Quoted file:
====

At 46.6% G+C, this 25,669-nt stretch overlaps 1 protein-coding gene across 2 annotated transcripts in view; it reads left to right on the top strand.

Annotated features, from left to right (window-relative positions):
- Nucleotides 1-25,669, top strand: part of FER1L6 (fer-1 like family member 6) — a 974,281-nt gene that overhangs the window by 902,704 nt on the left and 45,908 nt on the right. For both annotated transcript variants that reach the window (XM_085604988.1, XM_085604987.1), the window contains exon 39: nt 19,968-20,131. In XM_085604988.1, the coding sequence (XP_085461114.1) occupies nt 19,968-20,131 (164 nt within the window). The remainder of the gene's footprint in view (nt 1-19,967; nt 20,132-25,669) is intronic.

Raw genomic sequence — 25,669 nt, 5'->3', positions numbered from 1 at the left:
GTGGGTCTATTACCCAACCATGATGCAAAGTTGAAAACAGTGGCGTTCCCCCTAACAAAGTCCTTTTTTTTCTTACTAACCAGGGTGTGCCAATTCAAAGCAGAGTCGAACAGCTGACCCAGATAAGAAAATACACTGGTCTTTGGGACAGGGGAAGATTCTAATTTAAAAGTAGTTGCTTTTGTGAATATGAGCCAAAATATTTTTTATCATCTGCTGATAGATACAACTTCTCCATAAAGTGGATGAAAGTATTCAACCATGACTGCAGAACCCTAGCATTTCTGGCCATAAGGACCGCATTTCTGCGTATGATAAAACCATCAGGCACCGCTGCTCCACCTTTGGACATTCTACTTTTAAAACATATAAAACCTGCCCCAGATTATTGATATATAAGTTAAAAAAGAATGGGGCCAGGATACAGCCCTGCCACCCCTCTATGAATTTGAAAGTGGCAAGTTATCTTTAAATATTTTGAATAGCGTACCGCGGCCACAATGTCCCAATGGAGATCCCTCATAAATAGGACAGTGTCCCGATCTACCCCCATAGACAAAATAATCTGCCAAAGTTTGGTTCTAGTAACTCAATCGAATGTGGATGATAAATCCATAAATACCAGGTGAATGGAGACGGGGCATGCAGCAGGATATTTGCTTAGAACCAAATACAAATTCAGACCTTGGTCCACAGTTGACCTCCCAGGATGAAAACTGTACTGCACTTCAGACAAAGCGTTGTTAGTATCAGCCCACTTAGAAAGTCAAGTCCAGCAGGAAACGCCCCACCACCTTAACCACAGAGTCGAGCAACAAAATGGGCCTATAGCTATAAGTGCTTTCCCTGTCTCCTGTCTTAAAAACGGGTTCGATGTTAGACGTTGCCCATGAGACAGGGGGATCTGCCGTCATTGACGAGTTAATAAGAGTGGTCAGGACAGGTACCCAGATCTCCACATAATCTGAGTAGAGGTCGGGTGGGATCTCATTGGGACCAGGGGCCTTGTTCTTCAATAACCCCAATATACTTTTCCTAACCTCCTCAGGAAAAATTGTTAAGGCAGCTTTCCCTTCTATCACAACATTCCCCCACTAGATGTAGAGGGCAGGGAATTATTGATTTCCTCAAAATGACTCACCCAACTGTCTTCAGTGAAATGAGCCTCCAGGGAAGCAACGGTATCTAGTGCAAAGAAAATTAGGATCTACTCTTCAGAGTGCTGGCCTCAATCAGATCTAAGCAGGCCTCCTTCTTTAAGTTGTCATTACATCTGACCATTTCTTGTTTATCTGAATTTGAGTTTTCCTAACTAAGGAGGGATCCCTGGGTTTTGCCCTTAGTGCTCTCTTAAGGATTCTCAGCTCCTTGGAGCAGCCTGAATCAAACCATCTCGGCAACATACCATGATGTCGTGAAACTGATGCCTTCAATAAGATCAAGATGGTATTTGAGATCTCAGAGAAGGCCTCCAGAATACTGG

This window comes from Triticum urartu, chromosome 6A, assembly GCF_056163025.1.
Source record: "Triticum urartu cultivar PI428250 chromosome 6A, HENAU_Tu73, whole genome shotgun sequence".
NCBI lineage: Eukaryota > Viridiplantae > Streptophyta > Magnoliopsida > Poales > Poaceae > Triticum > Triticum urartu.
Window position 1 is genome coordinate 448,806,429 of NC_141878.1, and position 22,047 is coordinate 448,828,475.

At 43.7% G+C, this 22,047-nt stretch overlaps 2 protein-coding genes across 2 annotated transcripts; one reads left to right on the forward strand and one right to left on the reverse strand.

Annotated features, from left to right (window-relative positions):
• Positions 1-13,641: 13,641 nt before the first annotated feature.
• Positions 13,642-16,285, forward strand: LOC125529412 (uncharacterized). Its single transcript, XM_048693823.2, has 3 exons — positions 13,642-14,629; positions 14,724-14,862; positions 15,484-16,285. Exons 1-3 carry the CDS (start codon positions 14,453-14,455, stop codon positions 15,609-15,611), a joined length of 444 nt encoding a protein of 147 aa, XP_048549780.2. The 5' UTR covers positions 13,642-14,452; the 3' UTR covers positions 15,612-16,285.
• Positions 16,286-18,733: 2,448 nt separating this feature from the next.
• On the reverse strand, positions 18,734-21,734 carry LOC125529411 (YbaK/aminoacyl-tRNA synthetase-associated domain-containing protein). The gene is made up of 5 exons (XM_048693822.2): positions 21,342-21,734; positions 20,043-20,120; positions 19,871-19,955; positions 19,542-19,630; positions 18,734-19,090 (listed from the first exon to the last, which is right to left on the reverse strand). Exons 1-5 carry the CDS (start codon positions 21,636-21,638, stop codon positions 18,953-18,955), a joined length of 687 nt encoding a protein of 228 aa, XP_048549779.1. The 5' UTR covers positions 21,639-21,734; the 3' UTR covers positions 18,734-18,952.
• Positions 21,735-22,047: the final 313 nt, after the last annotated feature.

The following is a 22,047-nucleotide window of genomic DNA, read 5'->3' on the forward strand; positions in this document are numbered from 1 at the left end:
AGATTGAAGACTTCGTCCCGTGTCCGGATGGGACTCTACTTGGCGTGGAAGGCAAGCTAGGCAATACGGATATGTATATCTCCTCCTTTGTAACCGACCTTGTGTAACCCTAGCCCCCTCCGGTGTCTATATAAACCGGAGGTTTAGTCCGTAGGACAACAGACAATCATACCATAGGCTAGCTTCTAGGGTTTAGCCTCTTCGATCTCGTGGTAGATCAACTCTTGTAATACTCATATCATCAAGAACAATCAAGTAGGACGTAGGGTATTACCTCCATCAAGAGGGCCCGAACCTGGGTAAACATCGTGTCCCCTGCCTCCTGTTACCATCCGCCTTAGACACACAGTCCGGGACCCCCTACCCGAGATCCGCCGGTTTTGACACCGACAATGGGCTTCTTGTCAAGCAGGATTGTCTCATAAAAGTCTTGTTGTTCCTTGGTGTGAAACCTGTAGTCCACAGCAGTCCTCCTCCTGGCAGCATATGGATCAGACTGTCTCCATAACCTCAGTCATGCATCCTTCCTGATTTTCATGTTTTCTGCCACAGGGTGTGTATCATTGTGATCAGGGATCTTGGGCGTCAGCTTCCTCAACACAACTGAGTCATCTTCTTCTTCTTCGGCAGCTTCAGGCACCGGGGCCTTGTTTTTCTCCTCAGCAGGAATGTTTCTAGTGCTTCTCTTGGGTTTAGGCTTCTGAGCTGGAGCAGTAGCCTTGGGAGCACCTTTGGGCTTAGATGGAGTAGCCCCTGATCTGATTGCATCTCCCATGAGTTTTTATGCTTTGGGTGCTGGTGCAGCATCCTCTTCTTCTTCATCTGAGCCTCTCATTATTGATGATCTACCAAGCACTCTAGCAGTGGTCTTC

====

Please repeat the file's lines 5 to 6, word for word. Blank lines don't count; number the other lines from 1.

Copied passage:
GTGGGTCTATTACCCAACCATGATGCAAAGTTGAAAACAGTGGCGTTCCCCCTAACAAAGTCCTTTTTTTTCTTACTAACCAGGGTGTGCCAATTCAAAGCAGAGTCGAACAGCTGACCCAGATAAGAAAATACACTGGTCTTTGGGACAGGGGAAGATTCTAATTTAAAAGTAGTTGCTTTTGTGAATATGAGCCAAAATATTTTTTATCATCTGCTGATAGATACAACTTCTCCATAAAGTGGATGAAAGTATTCAACCATGACTGCAGAACCCTAGCATTTCTGGCCATAAGGACCGCATTTCTGCGTATGATAAAACCATCAGGCACCGCTGCTCCACCTTTGGACATTCTACTTTTAAAACATATAAAACCTGCCCCAGATTATTGATATATAAGTTAAAAAAGAATGGGGCCAGGATACAGCCCTGCCACCCCTCTATGAATTTGAAAGTGGCAAGTTATCTTTAAATATTTTGAATAGCGTACCGCGGCCACAATGTCCCAATGGAGATCCCTCATAAATAGGACAGTGTCCCGATCTACCCCCATAGACAAAATAATCTGCCAAAGTTTGGTTCTAGTAACTCAATCGAATGTGGATGATAAATCCATAAATACCAGGTGAATGGAGACGGGGCATGCAGCAGGATATTTGCTTAGAACCAAATACAAATTCAGACCTTGGTCCACAGTTGACCTCCCAGGATGAAAACTGTACTGCACTTCAGACAAAGCGTTGTTAGTATCAGCCCACTTAGAAAGTCAAGTCCAGCAGGAAACGCCCCACCACCTTAACCACAGAGTCGAGCAACAAAATGGGCCTATAGCTATAAGTGCTTTCCCTGTCTCCTGTCTTAAAAACGGGTTCGATGTTAGACGTTGCCCATGAGACAGGGGGATCTGCCGTCATTGACGAGTTAATAAGAGTGGTCAGGACAGGTACCCAGATCTCCACATAATCTGAGTAGAGGTCGGGTGGGATCTCATTGGGACCAGGGGCCTTGTTCTTCAATAACCCCAATATACTTTTCCTAACCTCCTCAGGAAAAATTGTTAAGGCAGCTTTCCCTTCTATCACAACATTCCCCCACTAGATGTAGAGGGCAGGGAATTATTGATTTCCTCAAAATGACTCACCCAACTGTCTTCAGTGAAATGAGCCTCCAGGGAAGCAACGGTATCTAGTGCAAAGAAAATTAGGATCTACTCTTCAGAGTGCTGGCCTCAATCAGATCTAAGCAGGCCTCCTTCTTTAAGTTGTCATTACATCTGACCATTTCTTGTTTATCTGAATTTGAGTTTTCCTAACTAAGGAGGGATCCCTGGGTTTTGCCCTTAGTGCTCTCTTAAGGATTCTCAGCTCCTTGGAGCAGCCTGAATCAAACCATCTCGGCAACATACCATGATGTCGTGAAACTGATGCCTTCAATAAGATCAAGATGGTATTTGAGATCTCAGAGAAGGCCTCCAGAATACTGG

This window comes from Triticum urartu, chromosome 6A, assembly GCF_056163025.1.